Piazza Fontane Marose

Piazza Fontane Marose. (Open Map)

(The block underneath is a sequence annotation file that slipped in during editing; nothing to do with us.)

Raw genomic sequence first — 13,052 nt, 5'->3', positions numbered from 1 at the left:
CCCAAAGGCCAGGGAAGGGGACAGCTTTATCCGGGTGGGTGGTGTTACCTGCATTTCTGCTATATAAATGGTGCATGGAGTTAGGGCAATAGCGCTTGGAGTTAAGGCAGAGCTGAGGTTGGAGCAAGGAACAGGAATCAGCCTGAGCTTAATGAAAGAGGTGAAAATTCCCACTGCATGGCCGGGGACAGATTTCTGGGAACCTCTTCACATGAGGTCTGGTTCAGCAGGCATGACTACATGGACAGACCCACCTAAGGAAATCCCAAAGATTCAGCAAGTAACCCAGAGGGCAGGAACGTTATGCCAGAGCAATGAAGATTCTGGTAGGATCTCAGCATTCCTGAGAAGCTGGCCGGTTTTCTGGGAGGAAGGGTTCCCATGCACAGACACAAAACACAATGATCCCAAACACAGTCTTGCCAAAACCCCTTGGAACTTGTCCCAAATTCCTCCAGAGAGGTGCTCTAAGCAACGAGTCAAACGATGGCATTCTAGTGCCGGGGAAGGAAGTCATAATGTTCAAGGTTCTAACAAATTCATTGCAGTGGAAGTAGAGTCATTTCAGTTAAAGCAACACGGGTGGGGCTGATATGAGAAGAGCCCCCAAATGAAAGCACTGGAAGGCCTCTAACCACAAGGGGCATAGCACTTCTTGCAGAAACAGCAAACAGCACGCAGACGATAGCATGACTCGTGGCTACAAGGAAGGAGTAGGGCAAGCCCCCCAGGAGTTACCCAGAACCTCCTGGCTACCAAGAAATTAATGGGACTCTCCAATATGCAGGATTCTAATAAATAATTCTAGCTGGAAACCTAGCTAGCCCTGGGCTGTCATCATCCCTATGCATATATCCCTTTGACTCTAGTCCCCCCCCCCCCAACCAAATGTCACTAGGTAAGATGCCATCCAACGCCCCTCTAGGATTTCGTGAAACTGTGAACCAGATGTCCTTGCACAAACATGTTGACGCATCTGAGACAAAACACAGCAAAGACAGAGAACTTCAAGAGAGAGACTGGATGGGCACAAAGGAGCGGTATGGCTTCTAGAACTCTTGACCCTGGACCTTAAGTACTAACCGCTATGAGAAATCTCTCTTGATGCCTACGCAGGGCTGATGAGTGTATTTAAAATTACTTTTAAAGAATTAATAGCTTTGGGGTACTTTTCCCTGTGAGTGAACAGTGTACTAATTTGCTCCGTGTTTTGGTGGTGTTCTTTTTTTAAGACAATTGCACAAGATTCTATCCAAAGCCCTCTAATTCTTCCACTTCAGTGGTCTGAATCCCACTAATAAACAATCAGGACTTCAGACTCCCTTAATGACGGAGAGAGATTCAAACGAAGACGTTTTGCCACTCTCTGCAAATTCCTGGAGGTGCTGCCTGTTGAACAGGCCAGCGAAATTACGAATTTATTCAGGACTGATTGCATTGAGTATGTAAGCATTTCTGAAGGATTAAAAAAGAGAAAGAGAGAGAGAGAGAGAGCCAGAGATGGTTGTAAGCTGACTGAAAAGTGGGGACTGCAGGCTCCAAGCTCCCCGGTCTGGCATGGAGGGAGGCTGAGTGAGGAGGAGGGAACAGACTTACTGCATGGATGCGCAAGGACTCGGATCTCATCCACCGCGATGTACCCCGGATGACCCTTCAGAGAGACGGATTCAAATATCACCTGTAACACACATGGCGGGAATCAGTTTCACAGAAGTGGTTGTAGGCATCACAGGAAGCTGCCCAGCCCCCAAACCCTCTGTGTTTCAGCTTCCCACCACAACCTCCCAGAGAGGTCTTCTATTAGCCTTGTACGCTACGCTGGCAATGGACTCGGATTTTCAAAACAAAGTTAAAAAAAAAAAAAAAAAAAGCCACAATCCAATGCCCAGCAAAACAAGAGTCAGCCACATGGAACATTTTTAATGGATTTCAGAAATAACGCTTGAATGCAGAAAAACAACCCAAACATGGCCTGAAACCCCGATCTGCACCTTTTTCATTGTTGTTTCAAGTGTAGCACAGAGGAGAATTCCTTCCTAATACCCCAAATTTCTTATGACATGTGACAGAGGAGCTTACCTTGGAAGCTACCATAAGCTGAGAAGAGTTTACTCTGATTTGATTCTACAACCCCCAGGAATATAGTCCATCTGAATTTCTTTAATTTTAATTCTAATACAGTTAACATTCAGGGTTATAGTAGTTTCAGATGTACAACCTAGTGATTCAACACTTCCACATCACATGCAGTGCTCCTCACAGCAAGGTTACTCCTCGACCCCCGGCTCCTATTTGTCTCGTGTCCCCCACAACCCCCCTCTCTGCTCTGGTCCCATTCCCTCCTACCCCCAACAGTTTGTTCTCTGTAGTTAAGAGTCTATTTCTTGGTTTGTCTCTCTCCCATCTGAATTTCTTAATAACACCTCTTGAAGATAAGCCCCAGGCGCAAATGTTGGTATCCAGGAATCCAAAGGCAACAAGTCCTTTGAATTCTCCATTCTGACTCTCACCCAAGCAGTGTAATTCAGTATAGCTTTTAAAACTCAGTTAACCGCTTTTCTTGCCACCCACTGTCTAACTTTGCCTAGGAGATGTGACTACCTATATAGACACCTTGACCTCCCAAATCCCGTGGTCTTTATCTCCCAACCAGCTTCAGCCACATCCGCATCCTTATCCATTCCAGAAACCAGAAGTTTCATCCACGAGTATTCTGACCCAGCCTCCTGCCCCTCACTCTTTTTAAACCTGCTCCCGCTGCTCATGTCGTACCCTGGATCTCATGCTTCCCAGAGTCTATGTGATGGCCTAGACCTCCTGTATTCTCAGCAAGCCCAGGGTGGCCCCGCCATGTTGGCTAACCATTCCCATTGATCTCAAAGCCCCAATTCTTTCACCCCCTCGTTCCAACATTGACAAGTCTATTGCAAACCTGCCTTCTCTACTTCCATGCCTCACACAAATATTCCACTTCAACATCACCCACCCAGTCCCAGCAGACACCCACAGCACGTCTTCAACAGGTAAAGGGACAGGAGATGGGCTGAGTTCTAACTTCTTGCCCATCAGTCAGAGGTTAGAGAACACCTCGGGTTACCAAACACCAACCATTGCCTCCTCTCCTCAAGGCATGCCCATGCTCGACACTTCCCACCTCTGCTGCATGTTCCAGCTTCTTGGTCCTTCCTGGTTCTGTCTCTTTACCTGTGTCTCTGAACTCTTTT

This square with its odd elongated shape is part of the axis of large roads to the north of the medieval city built after 1550. Initially an area of lower-class houses and brothels, this square, closed in among the frescoed and decorated façades of patrician mansions, was later used by the aristocracy for their tournaments. The most prominent buildings around this square are 15th-century Palazzo Spinola dei Marmi (at number 6), decorated with black and white stripes and statues of five family members; Palazzo Ayrolo Negrone (at no. 4), with its imposing 18th-century façade; and Palazzo Interiano Pallavini (at no. 2) dating back to 1565, with its delicately coloured frescoes. The origin of the square’s name is uncertain, though there is mention of it in the 13th century as a fons marosus, Latin for stormy, gushing fountain, perhaps due to the violence of its streaming waters. In the 15th and 16th centuries, instead, there is talk of a fons morosus, Latin for illicit or capricious fountain, possibly hinting at the presence of a public brothel in the neighbourhood. Whatever the origin, we know for a fact that in 1206 there were fountains here, which were refurbished and embellished with the opening of the New Street (Strada Nuova, now Via Garibaldi) in 1558. A triple-arched fountain was knocked down in 1849 when Via Interiano was opened, though its huge, 17-metre cistern now lies buried beneath the road.